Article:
American soccer writing, history & data.
In September of 1993, the United States Interregional Soccer League gained sanctioning as an Division III professional outdoor league by the U.S. Soccer Federation. The league grew from 43 teams in 1993 to 70 in 1994.
While the league itself was granted official professional status, individual teams had the option to go professional and forego college-eligible players or retain amateur status and be able to used college players. The league reached an agreement with the NCAA for granting college players permission to play in the USISL. Under this agreement the USISL, in relation to the NCAA, realigned its divisions to be divided into Professional and Amateur sections. As such, the USISL kept two different standings: one with all it's teams divided into regions; and another divided by Professional and Amateur then subdivided into regional divisions.
Around half of the league opted for professional status and were formally sanctioned via the USSF while the other half retained amateur status and were sanctioned via the USASA. The league had a $50,000 per team salary cap for the 1994 season. The USISL planned on formally splitting into separate men's professional and amateur leagues starting in 1995. It also decided to launch a women's league that year and set up a pilot women's season in 1994.
FIFA tested several rule changes in the USISL for the 1994 season. Most were designed to increase offense and all were approved by both the USSF and MLS as the USISL hoped to serve as a minor league to the yet-to-be-launched Division I league. Each division would not be subject to all of the changes but would be assigned a set of them. Experimental rules included: 30-minute halves with the clock stopped for goals, penalties, out-of-bounds, plays, and injuries; a team foul count with penalty shootouts awarded for the seventh foul in each half; an individual foul count with players disqualified after four individual fouls; a kick-in option instead of throw-ins; larger goals; instead of a shootout, tie games awarded as wins based on the number of corner kicks for each team; and taking corner kicks closer to the goal. FIFA would decided after the season which rules to incorporate into MLS. In addition, every team was scheduled two "Designated Make-up Games" to cover any games that might get canceled for any reason.
The USISL played an 18-game season. Most of the Southeast Division only managed to play 17 games because the Jacksonville Fury folded during the season. The Memphis Jackals only managed to play 11 games and the San Diego Top Guns only played half of their schedule. The remainder of the teams in the league completed their full schedules for the most stable season in the USISL to date. During the season, Albany, Rhode Island Stingrays, Puerto Rico Islanders, and Monteregy Bay Jaguars were approved as members to start play in 1995. The Jackson Chargers were also admitted as members and played a provisional schedule in 1994.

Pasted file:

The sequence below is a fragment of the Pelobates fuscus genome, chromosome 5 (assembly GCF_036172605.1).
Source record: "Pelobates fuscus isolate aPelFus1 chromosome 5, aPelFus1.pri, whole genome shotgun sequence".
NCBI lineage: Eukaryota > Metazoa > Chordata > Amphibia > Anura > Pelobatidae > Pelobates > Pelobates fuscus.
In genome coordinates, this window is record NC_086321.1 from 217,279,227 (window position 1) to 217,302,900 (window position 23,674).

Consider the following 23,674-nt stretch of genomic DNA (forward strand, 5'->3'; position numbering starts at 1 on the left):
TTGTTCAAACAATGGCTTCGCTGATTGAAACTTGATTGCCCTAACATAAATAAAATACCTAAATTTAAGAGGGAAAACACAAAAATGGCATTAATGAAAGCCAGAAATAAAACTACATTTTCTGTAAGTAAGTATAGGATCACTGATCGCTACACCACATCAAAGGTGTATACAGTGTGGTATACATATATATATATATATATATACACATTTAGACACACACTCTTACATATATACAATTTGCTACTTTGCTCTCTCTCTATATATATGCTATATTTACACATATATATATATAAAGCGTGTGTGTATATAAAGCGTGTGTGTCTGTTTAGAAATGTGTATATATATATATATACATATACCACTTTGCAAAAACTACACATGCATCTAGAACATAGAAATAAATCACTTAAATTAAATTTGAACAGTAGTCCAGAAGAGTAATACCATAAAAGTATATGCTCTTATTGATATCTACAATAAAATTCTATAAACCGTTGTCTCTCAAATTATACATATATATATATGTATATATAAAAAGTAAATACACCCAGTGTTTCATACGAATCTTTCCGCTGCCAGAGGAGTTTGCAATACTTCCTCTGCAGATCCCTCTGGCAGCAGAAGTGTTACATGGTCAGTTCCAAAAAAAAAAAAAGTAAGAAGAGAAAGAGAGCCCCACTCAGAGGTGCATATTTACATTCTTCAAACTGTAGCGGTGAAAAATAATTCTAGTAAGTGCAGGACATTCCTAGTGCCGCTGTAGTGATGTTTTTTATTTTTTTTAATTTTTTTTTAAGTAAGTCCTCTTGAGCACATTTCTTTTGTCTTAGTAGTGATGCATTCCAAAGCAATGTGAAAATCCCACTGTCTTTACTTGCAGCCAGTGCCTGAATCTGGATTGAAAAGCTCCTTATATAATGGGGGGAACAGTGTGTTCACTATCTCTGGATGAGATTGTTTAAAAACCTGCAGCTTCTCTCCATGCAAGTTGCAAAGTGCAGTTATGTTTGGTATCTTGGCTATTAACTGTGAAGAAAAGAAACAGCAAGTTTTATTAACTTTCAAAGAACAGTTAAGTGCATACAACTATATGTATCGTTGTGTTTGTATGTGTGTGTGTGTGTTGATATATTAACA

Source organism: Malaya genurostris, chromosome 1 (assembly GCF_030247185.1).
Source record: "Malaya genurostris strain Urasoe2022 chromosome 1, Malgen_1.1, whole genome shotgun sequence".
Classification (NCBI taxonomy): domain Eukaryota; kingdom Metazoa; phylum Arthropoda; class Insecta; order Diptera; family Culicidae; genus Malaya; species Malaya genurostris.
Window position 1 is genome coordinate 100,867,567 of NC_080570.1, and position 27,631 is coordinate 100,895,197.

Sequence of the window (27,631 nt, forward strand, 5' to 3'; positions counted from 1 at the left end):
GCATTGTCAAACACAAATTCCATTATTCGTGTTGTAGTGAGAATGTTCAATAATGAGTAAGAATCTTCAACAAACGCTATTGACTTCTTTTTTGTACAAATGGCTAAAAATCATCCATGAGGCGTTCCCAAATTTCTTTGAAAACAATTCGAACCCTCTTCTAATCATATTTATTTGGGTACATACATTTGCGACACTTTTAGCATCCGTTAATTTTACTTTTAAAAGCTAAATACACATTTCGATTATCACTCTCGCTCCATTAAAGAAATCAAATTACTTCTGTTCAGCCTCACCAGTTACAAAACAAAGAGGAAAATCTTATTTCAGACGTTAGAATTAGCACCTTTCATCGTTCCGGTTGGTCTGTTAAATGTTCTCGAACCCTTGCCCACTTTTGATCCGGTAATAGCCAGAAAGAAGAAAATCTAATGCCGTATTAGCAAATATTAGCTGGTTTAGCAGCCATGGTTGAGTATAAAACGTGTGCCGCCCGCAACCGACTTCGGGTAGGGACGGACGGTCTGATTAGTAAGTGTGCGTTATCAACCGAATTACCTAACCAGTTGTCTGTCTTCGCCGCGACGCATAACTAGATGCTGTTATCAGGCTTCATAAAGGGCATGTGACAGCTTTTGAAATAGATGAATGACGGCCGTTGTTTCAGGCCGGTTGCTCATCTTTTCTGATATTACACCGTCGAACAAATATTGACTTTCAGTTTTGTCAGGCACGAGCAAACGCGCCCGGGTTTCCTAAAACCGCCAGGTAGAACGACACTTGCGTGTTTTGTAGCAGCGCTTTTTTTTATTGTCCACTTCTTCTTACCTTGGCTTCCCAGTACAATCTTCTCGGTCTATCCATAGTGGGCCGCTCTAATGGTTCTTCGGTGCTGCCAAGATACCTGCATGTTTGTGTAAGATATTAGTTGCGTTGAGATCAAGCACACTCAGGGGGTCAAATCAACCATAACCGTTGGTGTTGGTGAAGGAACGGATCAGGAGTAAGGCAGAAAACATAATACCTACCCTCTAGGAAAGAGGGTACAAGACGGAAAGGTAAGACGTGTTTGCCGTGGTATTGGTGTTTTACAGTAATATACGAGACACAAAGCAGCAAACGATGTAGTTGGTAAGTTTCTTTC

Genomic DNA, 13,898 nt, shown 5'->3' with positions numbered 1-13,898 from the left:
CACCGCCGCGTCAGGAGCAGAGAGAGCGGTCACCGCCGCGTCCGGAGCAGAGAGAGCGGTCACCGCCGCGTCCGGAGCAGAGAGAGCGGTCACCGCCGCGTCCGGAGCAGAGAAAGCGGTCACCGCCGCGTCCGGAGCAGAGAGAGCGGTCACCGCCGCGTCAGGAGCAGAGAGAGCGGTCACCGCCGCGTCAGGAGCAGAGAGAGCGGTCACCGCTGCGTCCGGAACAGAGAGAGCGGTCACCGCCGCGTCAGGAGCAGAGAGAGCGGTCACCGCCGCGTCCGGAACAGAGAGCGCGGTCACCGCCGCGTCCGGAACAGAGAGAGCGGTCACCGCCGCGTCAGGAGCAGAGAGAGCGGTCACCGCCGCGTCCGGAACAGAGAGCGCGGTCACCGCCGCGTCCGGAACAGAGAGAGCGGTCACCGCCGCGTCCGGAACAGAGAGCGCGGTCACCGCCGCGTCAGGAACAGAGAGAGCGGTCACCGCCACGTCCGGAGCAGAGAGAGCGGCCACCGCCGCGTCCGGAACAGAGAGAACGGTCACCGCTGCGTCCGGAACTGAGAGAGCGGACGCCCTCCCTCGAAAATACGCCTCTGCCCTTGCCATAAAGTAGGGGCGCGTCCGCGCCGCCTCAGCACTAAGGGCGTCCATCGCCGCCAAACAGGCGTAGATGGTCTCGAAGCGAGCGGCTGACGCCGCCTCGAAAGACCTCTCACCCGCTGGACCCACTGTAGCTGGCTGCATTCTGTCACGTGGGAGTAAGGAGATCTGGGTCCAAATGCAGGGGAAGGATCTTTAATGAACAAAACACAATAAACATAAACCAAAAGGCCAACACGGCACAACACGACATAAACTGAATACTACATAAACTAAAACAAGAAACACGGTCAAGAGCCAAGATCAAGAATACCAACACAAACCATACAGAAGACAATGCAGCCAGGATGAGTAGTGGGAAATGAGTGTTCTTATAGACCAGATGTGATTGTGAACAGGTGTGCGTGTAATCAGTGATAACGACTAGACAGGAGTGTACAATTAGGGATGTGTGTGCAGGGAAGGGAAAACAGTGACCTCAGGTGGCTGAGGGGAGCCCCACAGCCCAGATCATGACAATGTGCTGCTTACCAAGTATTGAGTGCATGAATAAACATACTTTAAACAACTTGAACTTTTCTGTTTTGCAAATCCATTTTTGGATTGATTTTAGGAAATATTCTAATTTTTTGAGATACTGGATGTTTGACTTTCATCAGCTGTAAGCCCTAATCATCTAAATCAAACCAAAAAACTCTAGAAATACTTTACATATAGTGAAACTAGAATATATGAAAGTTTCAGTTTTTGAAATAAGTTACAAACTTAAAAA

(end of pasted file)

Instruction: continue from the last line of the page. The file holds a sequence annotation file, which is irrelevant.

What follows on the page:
The top four or five teams from each division made it into the divisional playoffs with each of the eight winners making it to the Sizzlin' Nine Playoff. Greensboro Dynamo automatically made the playoffs as the ninth team by way of hosting the Sizzlin' Nine tournament and winning the league in 1993. The teams were actually divided into three groups and played a round robin in three venues: Guilford College in Greensboro, N.C.; Stoney Field in Charleston, S.C.; and Broughton High School in Raleigh, N.C.
Greensboro beat the Dallas/Fort Worth Toros and Birmingham Grasshoppers to advance out of the Greensboro group. Charleston Battery beat the Cocoa Expos and Chico Rooks to advance out of the Charleston group. Each team in the Raleigh group ended with one win and one loss. The Minnesota Thunder, who went undefeated in division play beat Long Island Rough Riders 4-2 but suffered their first loss of the season by the Los Angeles Cobras in a shootout. The Rough Riders then beat the Cobras 8-2. Under point system, the Minnesota Thunder won the group because the points they received for the shootout loss was enough to push them top the top.
Cocoa, Long Island and D/FW Toros each tied for the wildcard spot into the semifinals with 11 points each (six points for a win and one point for each goal up to three per game). Long Island took the wildcard on a tiebreaker due to having the most goals over the two games: ten for Long Island; eight for Cocoa; and six for D/FW.
At the University of North Carolina at Greensboro, the Greensboro Dynamo edged the Long Island Rough Riders 2-1 in overtime in one semifinal. And, in the second, the Minnesota Thunder easily handled the Charleston Battery 5-0 before 5000 in Charleston. The final was also held at UNC-Greensboro. The 5159 in attendance got to see a classic. Mike Gailey scored in the 10th minute to put Greensboro ahead. But, Gerard Lagos scored in the 46th minute to even the score. Neither team scored in regulation or overtime sending the final to a shootout. Greensboro took the shootout two goals to one to win back-to-back USISL titles.
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